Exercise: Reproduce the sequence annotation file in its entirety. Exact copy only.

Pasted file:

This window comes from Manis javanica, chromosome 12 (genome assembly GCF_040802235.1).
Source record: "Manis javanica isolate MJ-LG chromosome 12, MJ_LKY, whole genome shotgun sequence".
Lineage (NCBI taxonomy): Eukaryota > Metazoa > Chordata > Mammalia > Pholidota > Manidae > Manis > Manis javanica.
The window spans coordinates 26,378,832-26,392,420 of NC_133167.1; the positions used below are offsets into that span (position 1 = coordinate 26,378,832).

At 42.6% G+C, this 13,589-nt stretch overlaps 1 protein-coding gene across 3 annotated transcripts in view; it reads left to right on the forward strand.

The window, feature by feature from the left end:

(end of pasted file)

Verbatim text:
This window comes from Manis javanica, chromosome 12 (genome assembly GCF_040802235.1).
Source record: "Manis javanica isolate MJ-LG chromosome 12, MJ_LKY, whole genome shotgun sequence".
Lineage (NCBI taxonomy): Eukaryota > Metazoa > Chordata > Mammalia > Pholidota > Manidae > Manis > Manis javanica.
The window spans coordinates 26,378,832-26,392,420 of NC_133167.1; the positions used below are offsets into that span (position 1 = coordinate 26,378,832).

At 42.6% G+C, this 13,589-nt stretch overlaps 1 protein-coding gene across 3 annotated transcripts in view; it reads left to right on the forward strand.

The window, feature by feature from the left end: